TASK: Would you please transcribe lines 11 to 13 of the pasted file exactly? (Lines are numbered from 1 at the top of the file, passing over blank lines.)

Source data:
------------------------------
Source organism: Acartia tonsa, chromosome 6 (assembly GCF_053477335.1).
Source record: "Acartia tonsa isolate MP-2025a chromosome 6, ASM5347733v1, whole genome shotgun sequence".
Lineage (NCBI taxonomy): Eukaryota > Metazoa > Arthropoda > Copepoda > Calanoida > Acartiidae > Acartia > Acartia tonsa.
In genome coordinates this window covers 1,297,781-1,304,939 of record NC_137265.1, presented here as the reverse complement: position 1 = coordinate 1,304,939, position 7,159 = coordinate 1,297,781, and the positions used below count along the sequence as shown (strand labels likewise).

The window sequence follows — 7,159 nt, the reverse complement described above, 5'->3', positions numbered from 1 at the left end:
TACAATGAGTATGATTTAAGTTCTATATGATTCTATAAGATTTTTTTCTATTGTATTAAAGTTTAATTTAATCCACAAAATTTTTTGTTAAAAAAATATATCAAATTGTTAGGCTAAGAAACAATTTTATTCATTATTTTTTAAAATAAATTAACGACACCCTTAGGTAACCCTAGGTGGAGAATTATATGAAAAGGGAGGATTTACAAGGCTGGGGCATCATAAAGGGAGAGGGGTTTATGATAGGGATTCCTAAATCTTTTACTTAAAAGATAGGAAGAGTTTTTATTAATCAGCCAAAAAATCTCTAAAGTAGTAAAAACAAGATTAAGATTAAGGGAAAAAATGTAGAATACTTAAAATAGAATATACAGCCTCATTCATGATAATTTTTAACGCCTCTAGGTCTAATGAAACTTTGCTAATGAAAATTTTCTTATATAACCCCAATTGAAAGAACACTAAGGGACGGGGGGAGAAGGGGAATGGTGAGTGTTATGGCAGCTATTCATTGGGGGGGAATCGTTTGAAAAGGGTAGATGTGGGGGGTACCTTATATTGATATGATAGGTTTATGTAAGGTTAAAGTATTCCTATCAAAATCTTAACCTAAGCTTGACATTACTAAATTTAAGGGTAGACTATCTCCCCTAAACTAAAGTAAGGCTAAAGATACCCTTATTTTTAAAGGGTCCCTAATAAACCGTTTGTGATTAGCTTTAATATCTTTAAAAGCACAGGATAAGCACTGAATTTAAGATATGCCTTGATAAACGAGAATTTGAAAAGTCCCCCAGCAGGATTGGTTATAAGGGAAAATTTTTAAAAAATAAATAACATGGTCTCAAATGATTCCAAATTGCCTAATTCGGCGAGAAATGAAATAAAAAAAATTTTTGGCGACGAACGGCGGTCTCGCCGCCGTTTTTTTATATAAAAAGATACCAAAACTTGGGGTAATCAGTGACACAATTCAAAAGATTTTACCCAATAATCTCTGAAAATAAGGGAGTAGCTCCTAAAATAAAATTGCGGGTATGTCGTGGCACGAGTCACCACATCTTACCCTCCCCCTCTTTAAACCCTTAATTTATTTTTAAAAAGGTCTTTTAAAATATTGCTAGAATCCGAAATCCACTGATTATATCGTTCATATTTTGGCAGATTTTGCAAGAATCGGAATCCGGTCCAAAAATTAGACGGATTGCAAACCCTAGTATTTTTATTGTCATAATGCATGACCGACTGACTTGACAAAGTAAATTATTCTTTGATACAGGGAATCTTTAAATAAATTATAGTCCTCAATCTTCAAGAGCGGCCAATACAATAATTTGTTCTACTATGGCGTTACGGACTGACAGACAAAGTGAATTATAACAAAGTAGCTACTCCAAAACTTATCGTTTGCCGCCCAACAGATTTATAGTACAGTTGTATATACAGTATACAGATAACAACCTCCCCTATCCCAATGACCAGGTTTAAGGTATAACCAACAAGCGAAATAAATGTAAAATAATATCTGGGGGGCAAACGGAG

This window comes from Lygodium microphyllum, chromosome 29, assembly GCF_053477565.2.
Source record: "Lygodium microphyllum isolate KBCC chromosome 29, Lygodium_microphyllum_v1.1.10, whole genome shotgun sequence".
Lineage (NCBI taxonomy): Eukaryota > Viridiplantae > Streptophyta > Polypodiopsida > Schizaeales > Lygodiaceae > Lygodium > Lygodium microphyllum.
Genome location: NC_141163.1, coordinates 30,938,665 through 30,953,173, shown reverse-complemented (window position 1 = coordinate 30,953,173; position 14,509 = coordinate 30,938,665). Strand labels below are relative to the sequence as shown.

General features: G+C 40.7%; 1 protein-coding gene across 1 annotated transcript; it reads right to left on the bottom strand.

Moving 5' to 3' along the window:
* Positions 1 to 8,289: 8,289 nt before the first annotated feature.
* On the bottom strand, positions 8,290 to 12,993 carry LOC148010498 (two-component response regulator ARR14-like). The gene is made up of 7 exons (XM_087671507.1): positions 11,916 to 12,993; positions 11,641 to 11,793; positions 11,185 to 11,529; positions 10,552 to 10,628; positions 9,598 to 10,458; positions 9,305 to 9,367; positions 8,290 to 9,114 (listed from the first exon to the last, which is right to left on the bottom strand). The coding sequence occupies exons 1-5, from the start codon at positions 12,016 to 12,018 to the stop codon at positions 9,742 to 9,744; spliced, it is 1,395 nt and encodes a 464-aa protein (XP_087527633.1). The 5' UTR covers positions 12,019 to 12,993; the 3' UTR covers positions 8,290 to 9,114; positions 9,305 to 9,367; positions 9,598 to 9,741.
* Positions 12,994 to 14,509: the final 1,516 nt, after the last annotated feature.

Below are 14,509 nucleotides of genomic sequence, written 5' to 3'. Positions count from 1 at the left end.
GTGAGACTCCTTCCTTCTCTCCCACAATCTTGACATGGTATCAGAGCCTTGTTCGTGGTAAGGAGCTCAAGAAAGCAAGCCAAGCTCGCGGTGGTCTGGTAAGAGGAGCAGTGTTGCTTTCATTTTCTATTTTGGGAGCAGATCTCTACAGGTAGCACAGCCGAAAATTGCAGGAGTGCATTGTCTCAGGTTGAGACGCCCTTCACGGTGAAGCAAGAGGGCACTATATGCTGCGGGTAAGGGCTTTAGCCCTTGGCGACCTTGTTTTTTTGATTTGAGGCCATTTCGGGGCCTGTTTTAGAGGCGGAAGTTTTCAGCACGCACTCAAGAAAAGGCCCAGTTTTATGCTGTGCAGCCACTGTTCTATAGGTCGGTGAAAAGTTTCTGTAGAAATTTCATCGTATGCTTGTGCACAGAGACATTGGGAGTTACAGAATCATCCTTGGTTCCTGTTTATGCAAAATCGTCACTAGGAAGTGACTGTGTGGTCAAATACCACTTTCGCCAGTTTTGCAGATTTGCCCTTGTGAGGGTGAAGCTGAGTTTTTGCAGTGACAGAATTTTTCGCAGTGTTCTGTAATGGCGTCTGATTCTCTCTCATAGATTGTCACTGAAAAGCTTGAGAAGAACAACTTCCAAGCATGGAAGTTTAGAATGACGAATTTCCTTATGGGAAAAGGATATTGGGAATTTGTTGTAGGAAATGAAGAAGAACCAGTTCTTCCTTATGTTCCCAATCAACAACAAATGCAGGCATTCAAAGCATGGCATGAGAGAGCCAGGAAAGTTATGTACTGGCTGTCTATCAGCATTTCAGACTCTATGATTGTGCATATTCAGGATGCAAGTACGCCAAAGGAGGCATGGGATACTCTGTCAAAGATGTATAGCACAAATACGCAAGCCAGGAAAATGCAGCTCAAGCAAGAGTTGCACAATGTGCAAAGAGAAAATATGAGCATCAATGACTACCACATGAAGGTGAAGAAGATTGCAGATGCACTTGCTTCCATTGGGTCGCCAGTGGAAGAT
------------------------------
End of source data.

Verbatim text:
General features: G+C 40.7%; 1 protein-coding gene across 1 annotated transcript; it reads right to left on the bottom strand.

Moving 5' to 3' along the window:
* Positions 1 to 8,289: 8,289 nt before the first annotated feature.